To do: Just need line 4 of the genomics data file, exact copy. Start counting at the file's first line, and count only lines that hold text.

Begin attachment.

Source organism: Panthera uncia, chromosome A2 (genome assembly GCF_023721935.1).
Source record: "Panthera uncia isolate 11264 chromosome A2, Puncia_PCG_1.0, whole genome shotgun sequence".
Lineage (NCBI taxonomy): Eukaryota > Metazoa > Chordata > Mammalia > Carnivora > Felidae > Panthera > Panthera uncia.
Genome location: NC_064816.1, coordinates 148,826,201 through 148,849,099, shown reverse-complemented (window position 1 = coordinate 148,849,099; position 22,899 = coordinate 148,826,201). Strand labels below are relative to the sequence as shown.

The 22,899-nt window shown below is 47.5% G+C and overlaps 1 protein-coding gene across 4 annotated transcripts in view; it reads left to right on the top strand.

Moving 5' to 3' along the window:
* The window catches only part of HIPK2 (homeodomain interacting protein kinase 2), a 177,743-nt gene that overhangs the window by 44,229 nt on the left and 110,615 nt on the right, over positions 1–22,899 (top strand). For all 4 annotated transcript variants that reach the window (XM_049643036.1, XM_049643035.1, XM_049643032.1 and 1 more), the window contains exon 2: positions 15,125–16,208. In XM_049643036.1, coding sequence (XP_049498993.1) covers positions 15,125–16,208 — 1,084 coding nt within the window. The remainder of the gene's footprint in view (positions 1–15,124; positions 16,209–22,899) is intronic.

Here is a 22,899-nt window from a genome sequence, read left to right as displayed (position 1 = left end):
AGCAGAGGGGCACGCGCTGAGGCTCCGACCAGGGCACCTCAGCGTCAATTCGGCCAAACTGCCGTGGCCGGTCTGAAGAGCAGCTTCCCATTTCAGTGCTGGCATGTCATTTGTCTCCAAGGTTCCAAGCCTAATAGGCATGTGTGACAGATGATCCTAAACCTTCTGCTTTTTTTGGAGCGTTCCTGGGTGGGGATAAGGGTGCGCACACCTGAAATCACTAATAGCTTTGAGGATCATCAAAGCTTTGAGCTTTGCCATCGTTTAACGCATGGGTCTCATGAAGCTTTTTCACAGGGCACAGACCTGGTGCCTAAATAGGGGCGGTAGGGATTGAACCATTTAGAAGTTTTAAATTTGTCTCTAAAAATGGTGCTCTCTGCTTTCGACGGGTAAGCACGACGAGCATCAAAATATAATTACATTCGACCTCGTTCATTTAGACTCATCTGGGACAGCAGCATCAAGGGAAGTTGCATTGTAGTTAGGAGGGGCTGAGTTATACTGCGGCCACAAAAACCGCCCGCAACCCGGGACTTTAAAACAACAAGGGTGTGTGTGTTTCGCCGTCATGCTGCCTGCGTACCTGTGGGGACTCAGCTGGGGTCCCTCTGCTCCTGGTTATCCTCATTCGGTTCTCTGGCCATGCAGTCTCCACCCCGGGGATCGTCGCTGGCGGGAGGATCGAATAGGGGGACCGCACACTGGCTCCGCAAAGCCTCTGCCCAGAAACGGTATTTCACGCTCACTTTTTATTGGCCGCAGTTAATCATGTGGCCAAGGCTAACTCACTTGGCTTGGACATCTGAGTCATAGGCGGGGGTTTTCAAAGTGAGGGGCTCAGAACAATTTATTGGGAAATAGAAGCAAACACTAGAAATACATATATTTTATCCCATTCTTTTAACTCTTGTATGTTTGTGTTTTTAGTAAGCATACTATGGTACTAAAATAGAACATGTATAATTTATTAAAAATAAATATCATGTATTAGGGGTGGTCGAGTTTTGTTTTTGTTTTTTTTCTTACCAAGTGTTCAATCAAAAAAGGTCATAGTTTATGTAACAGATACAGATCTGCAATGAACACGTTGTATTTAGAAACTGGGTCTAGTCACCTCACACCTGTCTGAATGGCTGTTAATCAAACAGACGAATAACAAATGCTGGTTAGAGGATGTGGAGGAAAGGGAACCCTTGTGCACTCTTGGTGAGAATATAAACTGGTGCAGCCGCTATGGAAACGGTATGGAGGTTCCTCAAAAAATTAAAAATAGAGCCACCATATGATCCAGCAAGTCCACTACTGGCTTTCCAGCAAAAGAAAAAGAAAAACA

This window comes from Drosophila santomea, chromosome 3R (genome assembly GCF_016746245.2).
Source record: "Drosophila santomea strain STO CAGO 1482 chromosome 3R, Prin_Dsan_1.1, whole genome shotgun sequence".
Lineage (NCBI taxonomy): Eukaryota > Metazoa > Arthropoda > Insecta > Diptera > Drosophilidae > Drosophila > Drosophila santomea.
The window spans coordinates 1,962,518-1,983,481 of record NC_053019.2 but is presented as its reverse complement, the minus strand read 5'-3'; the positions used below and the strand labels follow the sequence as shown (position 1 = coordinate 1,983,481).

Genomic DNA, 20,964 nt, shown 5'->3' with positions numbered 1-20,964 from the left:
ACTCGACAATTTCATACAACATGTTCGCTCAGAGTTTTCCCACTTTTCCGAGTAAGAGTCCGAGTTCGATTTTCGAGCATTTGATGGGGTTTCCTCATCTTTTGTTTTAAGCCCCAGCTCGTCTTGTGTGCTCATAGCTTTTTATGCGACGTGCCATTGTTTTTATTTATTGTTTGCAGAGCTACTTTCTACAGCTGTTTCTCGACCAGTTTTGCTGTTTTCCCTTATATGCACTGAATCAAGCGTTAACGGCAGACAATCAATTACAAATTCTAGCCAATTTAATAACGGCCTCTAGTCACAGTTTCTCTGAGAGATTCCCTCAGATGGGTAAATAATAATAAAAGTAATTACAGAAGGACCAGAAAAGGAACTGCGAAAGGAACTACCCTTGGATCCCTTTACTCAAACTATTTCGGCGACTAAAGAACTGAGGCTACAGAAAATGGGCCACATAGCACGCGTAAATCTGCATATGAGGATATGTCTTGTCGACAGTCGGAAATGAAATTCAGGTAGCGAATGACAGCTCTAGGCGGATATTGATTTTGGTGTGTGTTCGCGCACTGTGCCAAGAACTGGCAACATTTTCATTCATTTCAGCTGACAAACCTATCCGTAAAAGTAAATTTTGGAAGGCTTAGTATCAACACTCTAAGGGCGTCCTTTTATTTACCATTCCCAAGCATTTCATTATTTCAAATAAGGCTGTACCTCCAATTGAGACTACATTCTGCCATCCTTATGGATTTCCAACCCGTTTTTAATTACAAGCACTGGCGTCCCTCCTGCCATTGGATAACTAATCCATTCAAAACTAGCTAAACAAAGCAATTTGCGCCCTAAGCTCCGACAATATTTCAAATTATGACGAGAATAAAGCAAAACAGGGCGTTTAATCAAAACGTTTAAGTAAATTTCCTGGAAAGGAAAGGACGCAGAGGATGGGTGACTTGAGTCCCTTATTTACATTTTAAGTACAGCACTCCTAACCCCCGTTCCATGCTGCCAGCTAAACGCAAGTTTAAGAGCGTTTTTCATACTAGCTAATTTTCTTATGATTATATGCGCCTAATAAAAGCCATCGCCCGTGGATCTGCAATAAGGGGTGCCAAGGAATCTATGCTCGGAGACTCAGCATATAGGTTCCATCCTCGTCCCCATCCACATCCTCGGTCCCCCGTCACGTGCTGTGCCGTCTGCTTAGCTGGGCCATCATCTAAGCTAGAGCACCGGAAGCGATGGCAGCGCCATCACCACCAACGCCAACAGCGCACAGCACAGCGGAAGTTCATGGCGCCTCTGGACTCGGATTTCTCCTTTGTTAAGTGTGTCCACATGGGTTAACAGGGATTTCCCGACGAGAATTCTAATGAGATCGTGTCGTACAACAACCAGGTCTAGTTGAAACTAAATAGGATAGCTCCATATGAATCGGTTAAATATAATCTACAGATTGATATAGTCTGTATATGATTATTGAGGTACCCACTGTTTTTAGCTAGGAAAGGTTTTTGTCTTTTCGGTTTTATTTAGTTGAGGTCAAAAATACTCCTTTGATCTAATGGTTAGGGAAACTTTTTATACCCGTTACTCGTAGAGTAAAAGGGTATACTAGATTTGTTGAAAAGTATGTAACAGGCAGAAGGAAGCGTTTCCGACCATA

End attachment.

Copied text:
Genome location: NC_064816.1, coordinates 148,826,201 through 148,849,099, shown reverse-complemented (window position 1 = coordinate 148,849,099; position 22,899 = coordinate 148,826,201). Strand labels below are relative to the sequence as shown.